Automation is central to many carriers, MGUs and agents as they grow their business and work to keep pace with rapidly advancing technologies. In recent years, underwriting has become much more technology- and data-driven, changing the role of underwriting from what many insurance veterans have become accustomed to.
The traditional underwriting role may still exist in some areas, but we are increasingly seeing companies throughout the industry whose focus is on hiring more technologically trained talent, such as data scientists and developers, as the industry continues to evolve.
With the addition of this new, tech-savvy talent, the underwriter’s role is being redefined at its core, requiring new and different skill sets. This is the face of progress for our industry that represents a new and diverse array of innovative thinking and perspectives that is vastly different from the past 30 years of industry standards.
Technology Is Changing Job Descriptions
Beyond the mere explosion in data volume to which underwriters have access, more technological tools are being developed to enable and apply that data to everyday decision-making.
In the past, underwriters have had to pull data from five or six different systems being supplied by various third parties, each in their own format, and interpret the data from different reporting platforms.
Today, insurance organizations are searching for technology that is capable of compiling and interpreting data from multiple sources and placing it at the underwriter’s fingertips, leading to faster decision-making on a risk. As a result, the need to analyze data from multiple sources has decreased, and the need for underwriters who can quickly grasp a data platform and process data quickly has increased.
The emergence of AI and machine learning has diminished the role an underwriter might play in identifying ineligible risks, freeing underwriters to focus only on the risks that could be worthwhile. Within a comparatively short time, AI tools now automatically score applications as they are submitted, preventing underwriters from needing to process and review all submissions manually. This represents a radical change in the skill sets needed for today’s underwriters.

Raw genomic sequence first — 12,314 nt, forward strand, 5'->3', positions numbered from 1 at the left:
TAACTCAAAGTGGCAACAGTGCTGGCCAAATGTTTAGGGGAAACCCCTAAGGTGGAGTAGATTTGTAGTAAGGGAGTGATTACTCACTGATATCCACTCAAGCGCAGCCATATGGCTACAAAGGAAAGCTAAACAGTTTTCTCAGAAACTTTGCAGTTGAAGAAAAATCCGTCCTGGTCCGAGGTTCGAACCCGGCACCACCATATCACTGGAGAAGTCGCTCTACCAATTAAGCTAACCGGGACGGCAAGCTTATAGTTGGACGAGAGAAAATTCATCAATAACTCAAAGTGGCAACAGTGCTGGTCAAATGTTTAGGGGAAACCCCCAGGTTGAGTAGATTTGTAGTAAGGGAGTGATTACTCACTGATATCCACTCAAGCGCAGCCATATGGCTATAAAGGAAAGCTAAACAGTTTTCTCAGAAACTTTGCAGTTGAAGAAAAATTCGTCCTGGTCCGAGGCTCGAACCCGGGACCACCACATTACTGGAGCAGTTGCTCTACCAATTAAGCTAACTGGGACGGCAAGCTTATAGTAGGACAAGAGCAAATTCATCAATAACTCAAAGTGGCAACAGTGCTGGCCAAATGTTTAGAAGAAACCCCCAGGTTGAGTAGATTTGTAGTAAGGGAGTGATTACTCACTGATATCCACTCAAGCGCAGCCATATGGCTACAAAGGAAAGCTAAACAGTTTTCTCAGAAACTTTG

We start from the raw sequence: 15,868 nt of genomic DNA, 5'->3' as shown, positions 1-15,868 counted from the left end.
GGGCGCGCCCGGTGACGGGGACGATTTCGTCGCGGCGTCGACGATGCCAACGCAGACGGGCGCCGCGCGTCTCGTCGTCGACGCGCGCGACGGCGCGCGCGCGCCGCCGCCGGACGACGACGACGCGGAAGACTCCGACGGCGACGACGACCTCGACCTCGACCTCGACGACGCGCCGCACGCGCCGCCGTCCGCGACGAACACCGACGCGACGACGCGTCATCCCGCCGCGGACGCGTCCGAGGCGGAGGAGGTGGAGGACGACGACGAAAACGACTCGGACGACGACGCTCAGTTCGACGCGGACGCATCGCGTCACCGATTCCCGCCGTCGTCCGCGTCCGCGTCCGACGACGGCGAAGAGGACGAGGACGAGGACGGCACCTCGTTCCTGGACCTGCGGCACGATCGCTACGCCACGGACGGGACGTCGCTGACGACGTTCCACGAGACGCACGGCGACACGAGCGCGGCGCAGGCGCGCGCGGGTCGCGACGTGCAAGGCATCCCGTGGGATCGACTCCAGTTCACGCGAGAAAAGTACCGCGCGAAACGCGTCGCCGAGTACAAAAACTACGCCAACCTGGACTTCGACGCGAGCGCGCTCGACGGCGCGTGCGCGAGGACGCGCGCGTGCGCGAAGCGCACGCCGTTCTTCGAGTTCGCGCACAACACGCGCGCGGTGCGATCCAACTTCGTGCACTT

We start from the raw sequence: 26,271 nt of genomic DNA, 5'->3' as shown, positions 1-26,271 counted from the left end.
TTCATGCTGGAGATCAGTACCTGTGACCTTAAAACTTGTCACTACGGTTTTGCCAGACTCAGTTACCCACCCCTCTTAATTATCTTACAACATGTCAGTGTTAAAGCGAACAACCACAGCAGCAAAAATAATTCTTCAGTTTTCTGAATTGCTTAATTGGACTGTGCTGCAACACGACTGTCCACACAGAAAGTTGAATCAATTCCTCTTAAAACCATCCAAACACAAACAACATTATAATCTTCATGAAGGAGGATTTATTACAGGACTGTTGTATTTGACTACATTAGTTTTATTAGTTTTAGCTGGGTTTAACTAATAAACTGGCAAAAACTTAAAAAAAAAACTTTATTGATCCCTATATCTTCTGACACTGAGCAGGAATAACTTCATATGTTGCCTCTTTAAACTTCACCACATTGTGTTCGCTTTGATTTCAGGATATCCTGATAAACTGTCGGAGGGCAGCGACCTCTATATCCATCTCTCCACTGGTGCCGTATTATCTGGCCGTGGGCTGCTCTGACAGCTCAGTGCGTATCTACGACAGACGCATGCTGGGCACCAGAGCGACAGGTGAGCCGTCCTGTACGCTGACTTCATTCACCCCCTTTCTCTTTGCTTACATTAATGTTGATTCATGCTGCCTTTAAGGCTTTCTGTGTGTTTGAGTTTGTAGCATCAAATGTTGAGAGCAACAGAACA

By removing the need to sort through applications to find risks that could be considered, underwriters can now focus on more extensively understanding those risks, tailoring pricing and ensuring coverage is adequate. While these aspects have always been a part of the underwriter job description, these advances have allowed underwriters to build more specialized expertise.
Adaptability Will Be Key
Often, veteran underwriters looking to use new technologies and tools will ask about what specific platforms or groups of technologies they will need to become proficient in to fully embrace both the technology and the change happening to the practice of insurance underwriting.
The truth is there is no single technology platform that underwriters must master. Having a familiarity with all emerging technologies would be nice, but that is an impractical expectation that is unlikely to become commonplace given the pace of technology.
It would also be a fruitless exercise, as many MGUs and carriers are developing their own proprietary solutions that are customized to their unique needs.
Rather than trying to learn how to use all the tools on the market, underwriters should remain aware of the impacts technology is having on their role in the industry. Maintaining a familiarity with emerging tech tools is also helpful, but more critically, tomorrow’s underwriters will need to have a broader understanding of how technology and data will be utilized to be both predictive and prescriptive.
Once the data and technology chart the course, the underwriter will need to steer the ship and make course corrections where necessary (depending on the data only as a tool within a larger toolbox).
In years past, technology itself was promoted as a solution. Now, as the industry adapts to a changing insurance landscape, it has become clearer that the solution is to apply talent, as well as select technologies, to help better understand risks — or analyze data — to increase profitability.
Underwriters can better equip themselves by understanding the problems technology can help them solve on a single risk and being prepared to dive deeper into successfully managing a risk portfolio, which may be a new skill set for some.
What Should Underwriters Expect?
Looking ahead, underwriters should expect technology to be an instrumental part of the job, and in many ways it will enable better processing and utilization of data in assessing underwriting risks.
This will be a transition for experienced and veteran underwriters, as historically they have had complete control over the assessment and decision-making regarding risk. Going forward, underwriters’ decision-making will be aided by an avalanche of data at their disposal — far too much for one person to fully grasp — and utilizing technology to assist in processing this data will become an essential part of the role.
To many, these innovative technologies may be viewed as disruptive to a core underwriting function. This can create an atmosphere of suspicion and mistrust, especially after some of the shortcomings of insurtech 1.0. However, this is no longer about the future. It’s about today.
MGAs and carriers are already investing in new technology platforms that will allow them to leverage data as a strategic asset — and the next generation of underwriters is being hired with this in mind.
For veteran underwriters, this will mean becoming even more flexible and adaptable to how technology will impact their jobs, and require a new data-minded approach in assessing and underwriting risk.
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